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[Short Reviews]


The MFA’s festival of films by the great Japanese director Kon Ichikawa kicks off with this startling and mysterious 1958 adaptation of Yukio Mishima’s novel The Temple of the Golden Pavilion. The story is set in Kyoto in the ’40s, in the shadow of the war. A young novice named Mizoguchi (Raizo Ichikawa), whose social growth has been marred by his stutter, is apprenticed to the priest of a temple that the boy has always looked on as the fragile embodiment of untainted beauty. Mizoguchi is both fascinated by and deeply intolerant of the corruption in the world around him, and in his own soul; he looks to the temple as the figure of his salvation. The movie is a series of episodes that illustrate that corruption. Several — perhaps the most memorable ones — feature the marvelous Tatsuya Nakadai in an audacious performance as another novice, one who uses his club foot as a sympathy lure for the young women he wants to bed.

Ichikawa sticks closely to the novel — so closely, in fact, that on one level the movie is a kind of shorthand for the book. One or two scenes are a little puzzling; you may feel the need to consult the original to understand the full emotional context. And one sequence, involving an American GI and the woman he’s impregnated, is staged clumsily. Otherwise the movie, a rarity that is being screened in a brand-new print, is remarkable. Ichikawa’s main alteration in the source material is structural: he adds a frame, so that the movie begins with the aftermath of a fire in the temple (the climax of the novel) for which the police hold Mizoguchi responsible. Most of the film is a flashback, but not because the novice breaks down and tells the cops what happened; he remains silent during the interrogation, so as the story unfolds, what we see is what’s locked up in his head.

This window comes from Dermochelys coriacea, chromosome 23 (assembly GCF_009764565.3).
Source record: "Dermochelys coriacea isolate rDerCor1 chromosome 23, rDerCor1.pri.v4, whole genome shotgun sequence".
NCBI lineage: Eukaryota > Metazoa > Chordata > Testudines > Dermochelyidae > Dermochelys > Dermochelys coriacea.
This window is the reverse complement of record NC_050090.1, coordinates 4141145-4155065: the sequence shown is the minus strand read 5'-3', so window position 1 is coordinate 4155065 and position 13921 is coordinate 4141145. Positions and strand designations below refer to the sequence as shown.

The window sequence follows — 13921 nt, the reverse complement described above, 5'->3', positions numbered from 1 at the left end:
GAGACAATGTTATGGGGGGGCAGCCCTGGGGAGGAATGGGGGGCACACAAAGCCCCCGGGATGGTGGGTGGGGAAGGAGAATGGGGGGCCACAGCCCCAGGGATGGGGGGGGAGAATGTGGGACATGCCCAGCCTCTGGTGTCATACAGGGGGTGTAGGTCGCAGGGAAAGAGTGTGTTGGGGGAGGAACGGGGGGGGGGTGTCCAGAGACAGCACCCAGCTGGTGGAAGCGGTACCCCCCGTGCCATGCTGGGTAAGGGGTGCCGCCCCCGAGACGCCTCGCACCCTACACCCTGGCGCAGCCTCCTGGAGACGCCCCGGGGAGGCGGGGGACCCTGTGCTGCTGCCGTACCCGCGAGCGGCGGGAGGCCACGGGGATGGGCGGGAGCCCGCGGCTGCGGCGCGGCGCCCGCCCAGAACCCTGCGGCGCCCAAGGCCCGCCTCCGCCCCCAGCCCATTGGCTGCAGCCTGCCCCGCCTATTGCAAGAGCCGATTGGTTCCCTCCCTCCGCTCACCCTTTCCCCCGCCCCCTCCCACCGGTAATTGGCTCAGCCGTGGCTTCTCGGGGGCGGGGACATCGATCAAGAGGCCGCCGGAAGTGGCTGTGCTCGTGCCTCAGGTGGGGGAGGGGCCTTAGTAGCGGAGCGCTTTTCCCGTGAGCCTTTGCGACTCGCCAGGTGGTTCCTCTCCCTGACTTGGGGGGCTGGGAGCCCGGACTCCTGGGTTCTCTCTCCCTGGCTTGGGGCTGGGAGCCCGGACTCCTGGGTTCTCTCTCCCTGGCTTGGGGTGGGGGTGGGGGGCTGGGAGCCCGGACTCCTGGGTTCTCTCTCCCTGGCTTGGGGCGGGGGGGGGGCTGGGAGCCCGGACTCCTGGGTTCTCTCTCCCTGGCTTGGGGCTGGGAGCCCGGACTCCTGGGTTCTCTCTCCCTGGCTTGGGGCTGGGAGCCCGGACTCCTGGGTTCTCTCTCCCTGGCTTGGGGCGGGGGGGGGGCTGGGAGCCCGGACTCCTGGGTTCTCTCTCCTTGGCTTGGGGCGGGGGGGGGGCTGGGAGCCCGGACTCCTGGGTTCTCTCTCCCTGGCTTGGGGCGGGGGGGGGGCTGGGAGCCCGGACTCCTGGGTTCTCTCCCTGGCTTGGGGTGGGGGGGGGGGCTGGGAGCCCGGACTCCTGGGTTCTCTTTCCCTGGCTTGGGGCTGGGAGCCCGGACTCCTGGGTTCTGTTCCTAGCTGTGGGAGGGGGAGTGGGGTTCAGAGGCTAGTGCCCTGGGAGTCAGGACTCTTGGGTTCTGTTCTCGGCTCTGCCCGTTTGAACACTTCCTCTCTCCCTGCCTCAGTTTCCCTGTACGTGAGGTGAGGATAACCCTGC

That’s a brilliant device for a movie with a repressed protagonist. Mishima is the master of repression, and Ichikawa treads exquisitely on his territory, where chastity and perversity are opposite sides of the same coin, and where conflagration can connote, simultaneously, the white flames of purification and the red flames of unanswered erotic desire. The movie is about the quest for and the impossibility of purity.

By Steve Vineberg

Issue Date: July 26- August 2, 2001